Asparagus was originally a sea vegetable. When deciding to plant asparagus figure out if you are willing to wait about three years for the young plants to become fully mature. You may get small diameter asparagus the season after you plant, but if you harvest them you may be jeopardizing the yield of next season's harvest. Once the plants are mature, you have about an eight week opportunity to harvest the yummy vegetables, usually April and May, and that is it for the season. That may account for why asparagus is costly in the supermarkets.
If you do decide to plant asparagus, make sure you give it organic material, i.e. manure in the winter. If you do give it manure in the winter and you are growing organically, (which we hope you are), you want to watch out for the weeds. They grow like mad. Steve says that long ago, folks use to use salt to keep the weeds away. The pitfall of salt is that nothing else will grow there after that (except your asparagus because, remember, they are a sea vegetable.) the good news is, if you take care of your asparagus they will produce for about 20 years, so you may not have to plant any other crop for a while.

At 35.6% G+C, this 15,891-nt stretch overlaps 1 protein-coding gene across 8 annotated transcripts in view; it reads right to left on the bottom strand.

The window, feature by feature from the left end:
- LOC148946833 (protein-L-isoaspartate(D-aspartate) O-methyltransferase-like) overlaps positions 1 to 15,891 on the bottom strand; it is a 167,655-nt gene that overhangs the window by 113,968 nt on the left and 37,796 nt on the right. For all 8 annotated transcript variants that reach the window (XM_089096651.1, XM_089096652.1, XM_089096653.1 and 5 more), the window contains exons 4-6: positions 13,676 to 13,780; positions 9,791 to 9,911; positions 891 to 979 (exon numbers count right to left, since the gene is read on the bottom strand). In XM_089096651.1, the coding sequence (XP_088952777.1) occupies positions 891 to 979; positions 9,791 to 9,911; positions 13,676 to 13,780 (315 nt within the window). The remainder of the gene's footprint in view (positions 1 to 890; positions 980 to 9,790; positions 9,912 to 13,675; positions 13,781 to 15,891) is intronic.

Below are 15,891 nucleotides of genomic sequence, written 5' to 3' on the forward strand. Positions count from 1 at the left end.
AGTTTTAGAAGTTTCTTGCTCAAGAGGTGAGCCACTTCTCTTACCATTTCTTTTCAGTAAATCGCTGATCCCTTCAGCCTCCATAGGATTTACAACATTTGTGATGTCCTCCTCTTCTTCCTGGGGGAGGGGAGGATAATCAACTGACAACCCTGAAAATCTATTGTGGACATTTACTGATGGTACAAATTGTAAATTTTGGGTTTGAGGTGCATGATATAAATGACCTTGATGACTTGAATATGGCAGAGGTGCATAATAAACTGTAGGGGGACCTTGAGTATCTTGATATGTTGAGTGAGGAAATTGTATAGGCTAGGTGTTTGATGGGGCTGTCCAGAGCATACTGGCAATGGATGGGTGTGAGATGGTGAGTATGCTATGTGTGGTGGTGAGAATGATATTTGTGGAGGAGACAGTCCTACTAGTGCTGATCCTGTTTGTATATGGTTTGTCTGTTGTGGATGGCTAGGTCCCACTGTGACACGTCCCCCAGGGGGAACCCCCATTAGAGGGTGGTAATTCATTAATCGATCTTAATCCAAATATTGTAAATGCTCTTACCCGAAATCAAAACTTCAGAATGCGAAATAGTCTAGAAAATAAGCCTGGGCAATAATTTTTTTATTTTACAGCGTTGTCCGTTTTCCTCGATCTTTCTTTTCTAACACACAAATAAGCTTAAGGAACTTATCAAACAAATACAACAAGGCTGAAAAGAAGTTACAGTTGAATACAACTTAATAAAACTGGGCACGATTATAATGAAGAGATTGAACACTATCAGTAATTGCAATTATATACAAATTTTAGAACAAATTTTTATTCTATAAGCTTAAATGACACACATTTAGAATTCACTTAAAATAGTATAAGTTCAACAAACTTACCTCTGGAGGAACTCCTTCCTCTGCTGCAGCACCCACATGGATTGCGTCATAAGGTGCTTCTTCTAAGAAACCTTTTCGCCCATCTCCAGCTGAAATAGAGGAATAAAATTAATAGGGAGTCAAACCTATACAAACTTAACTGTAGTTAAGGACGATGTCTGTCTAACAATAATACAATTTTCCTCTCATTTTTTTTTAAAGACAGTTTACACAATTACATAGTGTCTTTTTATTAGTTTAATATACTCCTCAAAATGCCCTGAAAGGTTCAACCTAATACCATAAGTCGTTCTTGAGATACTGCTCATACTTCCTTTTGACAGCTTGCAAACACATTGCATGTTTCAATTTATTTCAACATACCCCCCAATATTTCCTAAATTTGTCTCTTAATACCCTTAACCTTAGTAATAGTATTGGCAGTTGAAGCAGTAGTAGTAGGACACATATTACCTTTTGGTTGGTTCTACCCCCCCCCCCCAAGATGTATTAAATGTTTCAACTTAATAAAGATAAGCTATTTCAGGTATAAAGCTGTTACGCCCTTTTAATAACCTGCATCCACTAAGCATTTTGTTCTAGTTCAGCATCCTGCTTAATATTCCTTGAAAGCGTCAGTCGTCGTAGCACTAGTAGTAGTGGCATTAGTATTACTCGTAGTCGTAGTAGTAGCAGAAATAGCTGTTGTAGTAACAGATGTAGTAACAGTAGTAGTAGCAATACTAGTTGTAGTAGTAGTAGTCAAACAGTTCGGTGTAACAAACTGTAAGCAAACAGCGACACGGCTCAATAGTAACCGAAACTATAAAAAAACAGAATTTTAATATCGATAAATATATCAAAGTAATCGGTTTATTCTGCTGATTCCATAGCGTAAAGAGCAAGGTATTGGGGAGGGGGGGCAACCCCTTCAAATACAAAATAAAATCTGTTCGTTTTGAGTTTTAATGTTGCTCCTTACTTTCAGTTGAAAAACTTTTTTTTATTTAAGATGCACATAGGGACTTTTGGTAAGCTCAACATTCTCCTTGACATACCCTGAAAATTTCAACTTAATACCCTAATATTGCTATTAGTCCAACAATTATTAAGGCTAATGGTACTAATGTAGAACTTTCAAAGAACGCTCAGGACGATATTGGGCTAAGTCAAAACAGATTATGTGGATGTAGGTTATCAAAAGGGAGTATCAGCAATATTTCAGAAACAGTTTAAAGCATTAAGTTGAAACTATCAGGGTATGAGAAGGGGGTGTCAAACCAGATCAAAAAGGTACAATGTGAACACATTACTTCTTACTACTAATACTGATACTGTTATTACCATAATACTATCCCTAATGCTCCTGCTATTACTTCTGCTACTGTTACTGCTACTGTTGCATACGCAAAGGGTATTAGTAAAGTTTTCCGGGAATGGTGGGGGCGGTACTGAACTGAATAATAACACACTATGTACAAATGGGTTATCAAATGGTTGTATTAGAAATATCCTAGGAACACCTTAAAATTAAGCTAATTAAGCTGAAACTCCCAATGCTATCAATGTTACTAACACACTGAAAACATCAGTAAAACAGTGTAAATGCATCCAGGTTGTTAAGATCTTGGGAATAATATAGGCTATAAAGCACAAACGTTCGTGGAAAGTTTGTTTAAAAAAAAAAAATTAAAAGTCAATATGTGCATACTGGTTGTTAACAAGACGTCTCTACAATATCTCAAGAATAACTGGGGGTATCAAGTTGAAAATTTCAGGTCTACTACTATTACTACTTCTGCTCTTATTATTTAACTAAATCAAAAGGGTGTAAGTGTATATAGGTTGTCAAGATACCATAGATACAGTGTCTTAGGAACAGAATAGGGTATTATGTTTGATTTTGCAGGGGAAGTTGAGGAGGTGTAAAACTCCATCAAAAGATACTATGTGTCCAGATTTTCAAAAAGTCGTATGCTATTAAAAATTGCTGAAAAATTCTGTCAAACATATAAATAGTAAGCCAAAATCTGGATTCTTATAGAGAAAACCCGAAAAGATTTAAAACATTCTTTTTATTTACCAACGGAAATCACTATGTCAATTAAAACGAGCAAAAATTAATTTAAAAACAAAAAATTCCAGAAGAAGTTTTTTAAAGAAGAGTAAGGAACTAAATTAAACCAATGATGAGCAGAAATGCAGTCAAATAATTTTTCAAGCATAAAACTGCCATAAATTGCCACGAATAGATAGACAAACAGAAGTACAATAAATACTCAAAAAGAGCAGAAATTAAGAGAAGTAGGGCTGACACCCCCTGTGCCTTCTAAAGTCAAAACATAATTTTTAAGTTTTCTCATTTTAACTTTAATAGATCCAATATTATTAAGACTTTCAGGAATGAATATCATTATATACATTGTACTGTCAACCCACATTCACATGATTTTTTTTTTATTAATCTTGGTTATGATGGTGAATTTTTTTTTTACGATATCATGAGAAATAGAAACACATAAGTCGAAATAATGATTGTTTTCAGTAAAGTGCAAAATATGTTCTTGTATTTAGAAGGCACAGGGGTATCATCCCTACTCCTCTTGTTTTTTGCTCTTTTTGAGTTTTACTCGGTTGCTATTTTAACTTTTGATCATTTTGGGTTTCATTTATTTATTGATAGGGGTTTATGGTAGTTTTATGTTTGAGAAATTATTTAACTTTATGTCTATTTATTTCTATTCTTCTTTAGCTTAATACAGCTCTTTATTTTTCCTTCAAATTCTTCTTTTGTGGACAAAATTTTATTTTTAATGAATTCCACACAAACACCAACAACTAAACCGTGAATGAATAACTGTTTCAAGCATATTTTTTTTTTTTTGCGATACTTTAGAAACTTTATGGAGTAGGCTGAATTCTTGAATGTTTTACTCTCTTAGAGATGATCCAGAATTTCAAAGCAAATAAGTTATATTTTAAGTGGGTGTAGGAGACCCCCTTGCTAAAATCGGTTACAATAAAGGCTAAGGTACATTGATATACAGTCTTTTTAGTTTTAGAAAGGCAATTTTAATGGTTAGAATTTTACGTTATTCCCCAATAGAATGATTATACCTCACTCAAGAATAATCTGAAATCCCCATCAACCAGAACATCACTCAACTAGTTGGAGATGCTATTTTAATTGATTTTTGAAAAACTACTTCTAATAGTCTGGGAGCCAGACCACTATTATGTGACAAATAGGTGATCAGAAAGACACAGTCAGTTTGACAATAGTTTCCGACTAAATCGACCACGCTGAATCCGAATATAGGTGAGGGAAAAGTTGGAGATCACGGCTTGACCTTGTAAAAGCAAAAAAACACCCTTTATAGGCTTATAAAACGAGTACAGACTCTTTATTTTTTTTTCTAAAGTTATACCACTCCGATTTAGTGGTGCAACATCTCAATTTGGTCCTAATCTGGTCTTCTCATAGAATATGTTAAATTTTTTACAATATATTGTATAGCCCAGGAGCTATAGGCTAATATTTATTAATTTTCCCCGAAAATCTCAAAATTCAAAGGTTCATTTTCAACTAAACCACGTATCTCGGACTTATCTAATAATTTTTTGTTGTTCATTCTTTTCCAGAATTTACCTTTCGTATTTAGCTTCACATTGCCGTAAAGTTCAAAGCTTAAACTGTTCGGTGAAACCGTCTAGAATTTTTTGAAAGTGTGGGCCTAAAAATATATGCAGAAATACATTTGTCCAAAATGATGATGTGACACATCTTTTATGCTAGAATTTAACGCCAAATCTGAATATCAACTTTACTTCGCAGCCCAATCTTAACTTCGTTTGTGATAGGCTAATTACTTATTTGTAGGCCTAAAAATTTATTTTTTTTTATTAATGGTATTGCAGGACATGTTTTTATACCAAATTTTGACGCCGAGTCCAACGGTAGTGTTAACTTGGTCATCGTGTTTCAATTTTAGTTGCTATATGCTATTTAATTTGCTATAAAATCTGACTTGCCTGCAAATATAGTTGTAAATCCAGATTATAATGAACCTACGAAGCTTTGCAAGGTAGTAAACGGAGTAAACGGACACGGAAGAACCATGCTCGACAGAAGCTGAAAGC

Asparagus need potassium. So a little wood ash is good to put on them. Any woody plant has pot ash in them which is high in potassium. By adding the wood ash to the soil you are helping to increase the potash in the plant.
So now you know about asparagus. We may break the rules and harvest some next season if it looks as though the yield will allow it. If not, our members may have to wait until the following season.

Saturday, December 11, 2010

Preparing for the New Year

Hi,this is farmer Steve letting you know what I'm up to
after the deliveries are done. Dividing rhubarb has gotten as far as new holes dug and I have decided to wait for early spring to see which plants survived the drought and only divide the live ones to set in the new holes. Thursday, a friend of the farm, Ryan Campbell and I were up in the Arkansas Black apple trees pruning away. More apples, pears, a couple of cherries and one plum to go!
This time of the year allows me to do some late season canning, pickling and perusing the numerous seed catalogues that arrive each day in the mail. Soon I will be ordering seeds for the new season.
(photo above: Arkansas Black apple tree on Hollow Pumpkin Farm)